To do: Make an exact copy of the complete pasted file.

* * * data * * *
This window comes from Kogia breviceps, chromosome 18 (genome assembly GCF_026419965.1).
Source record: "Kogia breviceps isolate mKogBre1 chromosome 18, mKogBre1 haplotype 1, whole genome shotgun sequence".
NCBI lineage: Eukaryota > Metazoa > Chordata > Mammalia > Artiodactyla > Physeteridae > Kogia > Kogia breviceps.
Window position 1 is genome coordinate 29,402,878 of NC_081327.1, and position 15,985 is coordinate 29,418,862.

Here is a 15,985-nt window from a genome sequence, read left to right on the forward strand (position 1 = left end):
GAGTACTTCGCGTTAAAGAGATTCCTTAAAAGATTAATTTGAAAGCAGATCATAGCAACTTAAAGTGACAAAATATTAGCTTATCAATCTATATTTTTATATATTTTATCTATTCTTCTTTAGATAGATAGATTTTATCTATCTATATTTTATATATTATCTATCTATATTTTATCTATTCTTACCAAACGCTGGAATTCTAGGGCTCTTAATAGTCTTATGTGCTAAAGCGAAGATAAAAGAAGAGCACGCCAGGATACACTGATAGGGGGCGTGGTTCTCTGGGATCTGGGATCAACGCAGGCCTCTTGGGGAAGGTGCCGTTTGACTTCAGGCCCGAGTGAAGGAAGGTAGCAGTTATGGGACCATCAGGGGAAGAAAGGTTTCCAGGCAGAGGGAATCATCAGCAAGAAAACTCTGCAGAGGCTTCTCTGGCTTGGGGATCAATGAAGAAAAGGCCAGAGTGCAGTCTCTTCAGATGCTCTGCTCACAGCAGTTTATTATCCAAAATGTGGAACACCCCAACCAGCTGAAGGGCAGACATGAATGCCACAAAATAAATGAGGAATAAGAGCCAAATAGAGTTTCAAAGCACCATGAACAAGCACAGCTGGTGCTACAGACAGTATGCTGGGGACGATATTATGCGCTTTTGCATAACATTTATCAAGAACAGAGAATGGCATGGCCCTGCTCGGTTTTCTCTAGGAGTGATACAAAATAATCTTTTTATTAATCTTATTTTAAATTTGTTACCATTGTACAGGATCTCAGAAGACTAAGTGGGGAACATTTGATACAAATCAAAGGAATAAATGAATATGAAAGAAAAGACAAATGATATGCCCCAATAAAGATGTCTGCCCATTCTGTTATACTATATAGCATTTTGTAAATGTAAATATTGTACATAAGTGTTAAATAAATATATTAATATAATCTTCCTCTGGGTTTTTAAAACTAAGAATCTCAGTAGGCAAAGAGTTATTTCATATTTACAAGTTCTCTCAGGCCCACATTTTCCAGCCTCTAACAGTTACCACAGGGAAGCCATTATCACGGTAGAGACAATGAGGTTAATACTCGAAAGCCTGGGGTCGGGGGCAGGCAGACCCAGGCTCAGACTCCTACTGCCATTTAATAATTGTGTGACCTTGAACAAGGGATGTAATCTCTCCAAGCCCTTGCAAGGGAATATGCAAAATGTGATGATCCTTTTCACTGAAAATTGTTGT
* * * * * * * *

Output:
This window comes from Kogia breviceps, chromosome 18 (genome assembly GCF_026419965.1).
Source record: "Kogia breviceps isolate mKogBre1 chromosome 18, mKogBre1 haplotype 1, whole genome shotgun sequence".
NCBI lineage: Eukaryota > Metazoa > Chordata > Mammalia > Artiodactyla > Physeteridae > Kogia > Kogia breviceps.
Window position 1 is genome coordinate 29,402,878 of NC_081327.1, and position 15,985 is coordinate 29,418,862.

Here is a 15,985-nt window from a genome sequence, read left to right on the forward strand (position 1 = left end):
GAGTACTTCGCGTTAAAGAGATTCCTTAAAAGATTAATTTGAAAGCAGATCATAGCAACTTAAAGTGACAAAATATTAGCTTATCAATCTATATTTTTATATATTTTATCTATTCTTCTTTAGATAGATAGATTTTATCTATCTATATTTTATATATTATCTATCTATATTTTATCTATTCTTACCAAACGCTGGAATTCTAGGGCTCTTAATAGTCTTATGTGCTAAAGCGAAGATAAAAGAAGAGCACGCCAGGATACACTGATAGGGGGCGTGGTTCTCTGGGATCTGGGATCAACGCAGGCCTCTTGGGGAAGGTGCCGTTTGACTTCAGGCCCGAGTGAAGGAAGGTAGCAGTTATGGGACCATCAGGGGAAGAAAGGTTTCCAGGCAGAGGGAATCATCAGCAAGAAAACTCTGCAGAGGCTTCTCTGGCTTGGGGATCAATGAAGAAAAGGCCAGAGTGCAGTCTCTTCAGATGCTCTGCTCACAGCAGTTTATTATCCAAAATGTGGAACACCCCAACCAGCTGAAGGGCAGACATGAATGCCACAAAATAAATGAGGAATAAGAGCCAAATAGAGTTTCAAAGCACCATGAACAAGCACAGCTGGTGCTACAGACAGTATGCTGGGGACGATATTATGCGCTTTTGCATAACATTTATCAAGAACAGAGAATGGCATGGCCCTGCTCGGTTTTCTCTAGGAGTGATACAAAATAATCTTTTTATTAATCTTATTTTAAATTTGTTACCATTGTACAGGATCTCAGAAGACTAAGTGGGGAACATTTGATACAAATCAAAGGAATAAATGAATATGAAAGAAAAGACAAATGATATGCCCCAATAAAGATGTCTGCCCATTCTGTTATACTATATAGCATTTTGTAAATGTAAATATTGTACATAAGTGTTAAATAAATATATTAATATAATCTTCCTCTGGGTTTTTAAAACTAAGAATCTCAGTAGGCAAAGAGTTATTTCATATTTACAAGTTCTCTCAGGCCCACATTTTCCAGCCTCTAACAGTTACCACAGGGAAGCCATTATCACGGTAGAGACAATGAGGTTAATACTCGAAAGCCTGGGGTCGGGGGCAGGCAGACCCAGGCTCAGACTCCTACTGCCATTTAATAATTGTGTGACCTTGAACAAGGGATGTAATCTCTCCAAGCCCTTGCAAGGGAATATGCAAAATGTGATGATCCTTTTCACTGAAAATTGTTGT